How your firm can benefit from an independent facilitator at a strategy day
In my previous article I talked about how, in any business with five or more people, the person given the responsibility to look after strategy (usually the Chief Executive), should be spending 20-30% of their time on it. I also talked about the importance of holding a strategy day, preferably ‘off site’, at least once a year. Below I discuss why it’s often best to have someone external facilitate that day.
Ultimately a business is all about its stakeholders, and a good strategy day is about ensuring that all stakeholders have a chance to share their views. Particularly in a smaller business, of say, 25 people or less, the owner will often lead the strategy day. But the owners who think they are open to being challenged are much more likely to be challenged by an independent person. This is about being open enough to realise that good ideas don’t necessarily only come from inside the business, they can also come externally from someone with knowledge, experience and a network – and that’s basically what an external force will bring you. A professional advisor may not have a shareholding in the business, but their success is a direct reflection of their clients’ success.
Someone external should also help to avoid most conflict, if they are properly facilitating and managing the day. Often you have a group of people from different areas of the business together in one room, for example some who have shares, and others who don’t. A facilitator has to align all of those voices and desires in the group, so that we all end up on the same page.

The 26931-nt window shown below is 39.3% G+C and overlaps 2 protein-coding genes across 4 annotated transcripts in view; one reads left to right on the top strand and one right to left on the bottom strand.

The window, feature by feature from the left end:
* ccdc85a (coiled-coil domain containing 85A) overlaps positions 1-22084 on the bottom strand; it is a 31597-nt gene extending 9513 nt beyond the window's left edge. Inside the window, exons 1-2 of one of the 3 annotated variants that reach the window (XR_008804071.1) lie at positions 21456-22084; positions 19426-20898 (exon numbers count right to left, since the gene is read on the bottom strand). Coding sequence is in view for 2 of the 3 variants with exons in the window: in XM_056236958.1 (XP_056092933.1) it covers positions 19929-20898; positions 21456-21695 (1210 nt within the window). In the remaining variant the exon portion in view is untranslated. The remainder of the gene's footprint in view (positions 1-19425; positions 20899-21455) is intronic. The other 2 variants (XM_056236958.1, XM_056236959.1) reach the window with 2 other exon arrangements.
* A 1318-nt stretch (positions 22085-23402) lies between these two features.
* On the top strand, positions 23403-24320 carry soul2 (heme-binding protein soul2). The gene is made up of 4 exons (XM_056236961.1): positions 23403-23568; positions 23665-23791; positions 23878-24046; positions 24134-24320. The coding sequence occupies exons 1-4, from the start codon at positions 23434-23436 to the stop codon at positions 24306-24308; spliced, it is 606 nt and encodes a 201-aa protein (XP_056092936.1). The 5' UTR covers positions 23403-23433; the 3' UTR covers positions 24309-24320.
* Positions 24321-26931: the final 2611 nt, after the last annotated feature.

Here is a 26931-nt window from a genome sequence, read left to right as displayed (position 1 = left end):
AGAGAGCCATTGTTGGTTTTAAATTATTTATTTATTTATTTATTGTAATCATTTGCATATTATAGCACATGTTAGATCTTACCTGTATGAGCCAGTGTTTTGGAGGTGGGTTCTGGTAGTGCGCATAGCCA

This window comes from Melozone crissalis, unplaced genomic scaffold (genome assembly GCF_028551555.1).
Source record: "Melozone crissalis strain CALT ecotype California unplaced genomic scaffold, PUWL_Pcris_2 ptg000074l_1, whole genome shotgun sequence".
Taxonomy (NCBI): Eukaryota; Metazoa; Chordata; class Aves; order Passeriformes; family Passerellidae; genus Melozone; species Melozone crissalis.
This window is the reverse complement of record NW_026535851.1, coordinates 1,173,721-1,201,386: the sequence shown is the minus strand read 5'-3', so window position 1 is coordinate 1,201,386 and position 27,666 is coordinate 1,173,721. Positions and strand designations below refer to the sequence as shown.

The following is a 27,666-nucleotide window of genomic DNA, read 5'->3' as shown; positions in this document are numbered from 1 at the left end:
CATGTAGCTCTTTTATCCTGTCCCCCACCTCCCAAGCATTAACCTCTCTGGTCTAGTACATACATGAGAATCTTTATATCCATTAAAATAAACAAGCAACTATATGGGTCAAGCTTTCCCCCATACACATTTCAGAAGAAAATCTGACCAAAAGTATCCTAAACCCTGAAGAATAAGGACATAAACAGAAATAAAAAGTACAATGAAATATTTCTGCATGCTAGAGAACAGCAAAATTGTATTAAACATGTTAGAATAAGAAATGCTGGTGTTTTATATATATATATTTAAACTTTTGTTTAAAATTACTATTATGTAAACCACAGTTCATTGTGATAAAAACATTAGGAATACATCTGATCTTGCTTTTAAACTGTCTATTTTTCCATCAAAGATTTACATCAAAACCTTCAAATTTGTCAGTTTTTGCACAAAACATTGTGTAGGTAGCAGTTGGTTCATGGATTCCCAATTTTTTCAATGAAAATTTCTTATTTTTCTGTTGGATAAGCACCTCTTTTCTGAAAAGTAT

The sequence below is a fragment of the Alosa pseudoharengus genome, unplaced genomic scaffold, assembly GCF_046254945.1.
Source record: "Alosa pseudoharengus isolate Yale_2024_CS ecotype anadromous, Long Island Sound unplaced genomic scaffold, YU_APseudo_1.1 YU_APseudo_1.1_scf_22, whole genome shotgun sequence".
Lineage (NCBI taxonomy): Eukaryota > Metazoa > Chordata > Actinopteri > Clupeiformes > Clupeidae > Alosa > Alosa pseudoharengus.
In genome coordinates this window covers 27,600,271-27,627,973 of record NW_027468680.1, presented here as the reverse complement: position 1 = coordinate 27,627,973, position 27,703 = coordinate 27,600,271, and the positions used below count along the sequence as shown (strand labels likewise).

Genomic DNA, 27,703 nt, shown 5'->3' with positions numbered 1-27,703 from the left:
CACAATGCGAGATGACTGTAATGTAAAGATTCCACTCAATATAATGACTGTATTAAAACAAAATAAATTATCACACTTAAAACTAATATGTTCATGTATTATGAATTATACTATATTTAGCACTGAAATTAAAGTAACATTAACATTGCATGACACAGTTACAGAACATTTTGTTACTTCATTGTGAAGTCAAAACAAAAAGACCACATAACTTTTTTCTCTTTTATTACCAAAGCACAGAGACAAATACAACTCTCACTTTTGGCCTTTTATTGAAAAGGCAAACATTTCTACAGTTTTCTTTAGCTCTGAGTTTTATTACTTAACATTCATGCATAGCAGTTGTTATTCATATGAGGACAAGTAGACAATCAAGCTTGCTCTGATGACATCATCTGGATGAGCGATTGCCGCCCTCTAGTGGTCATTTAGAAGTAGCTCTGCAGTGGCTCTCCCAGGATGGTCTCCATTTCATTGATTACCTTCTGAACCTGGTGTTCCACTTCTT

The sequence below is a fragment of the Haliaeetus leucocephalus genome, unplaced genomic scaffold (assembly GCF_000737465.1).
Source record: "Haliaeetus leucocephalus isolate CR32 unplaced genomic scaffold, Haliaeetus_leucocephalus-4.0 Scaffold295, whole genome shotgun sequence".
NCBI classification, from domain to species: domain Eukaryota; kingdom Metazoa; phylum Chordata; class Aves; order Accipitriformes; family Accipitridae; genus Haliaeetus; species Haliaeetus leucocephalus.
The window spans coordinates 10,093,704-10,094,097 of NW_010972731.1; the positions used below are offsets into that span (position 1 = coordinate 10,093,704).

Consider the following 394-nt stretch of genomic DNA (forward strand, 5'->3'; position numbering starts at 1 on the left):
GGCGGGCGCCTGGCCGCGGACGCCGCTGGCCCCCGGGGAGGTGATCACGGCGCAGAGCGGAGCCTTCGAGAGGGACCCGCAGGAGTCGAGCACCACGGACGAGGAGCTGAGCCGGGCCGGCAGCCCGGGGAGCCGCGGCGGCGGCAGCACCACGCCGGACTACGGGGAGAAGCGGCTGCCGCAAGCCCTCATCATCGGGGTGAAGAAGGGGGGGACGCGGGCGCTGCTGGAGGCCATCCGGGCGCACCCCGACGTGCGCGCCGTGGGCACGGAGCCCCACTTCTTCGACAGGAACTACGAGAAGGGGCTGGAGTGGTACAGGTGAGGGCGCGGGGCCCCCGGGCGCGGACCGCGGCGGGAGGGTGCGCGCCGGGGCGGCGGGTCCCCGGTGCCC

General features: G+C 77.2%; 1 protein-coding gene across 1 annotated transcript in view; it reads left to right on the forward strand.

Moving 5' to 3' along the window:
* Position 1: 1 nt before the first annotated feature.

It’s ‘healthy’ for the owner of a business to recognise that bringing in an independent person helps to avoid the conflicts that can often arise by asking the ‘why’ questions and questions that the people who don’t have any shares in the business* invariably find difficult to ask. I’ve never had a problem asking questions – it’s often taken me to the edge of a precipice asking myself if I really want to be there, but that’s the role of an independent facilitator – we’re not afraid of taking you into unchartered territory, just to test the water.
We have a non-emotional attachment to the business because we’re not in it every day. We’re asking the awkward questions that an MD may not be able to ask his Sales Director in front of a crowd, whereas we can. It’s very important to be sensitive to the personalities around the table, so the facilitator has got to have a large amount of experience with people – we watch for the mavericks, we watch for the people that just clam up, we watch for the people that are clearly showing you by their body language that they’d love to say something but daren’t say it.
Part of a facilitator’s role is to create an atmosphere right from the outset that says, “There is nothing off limits here guys; as long as we respect each other and treat each other with the kind of respect you’d expect around a table, nothing is off limits, no question is stupid – just ask the questions.” It’s amazing what comes out of that day, and it can be a lot of fun!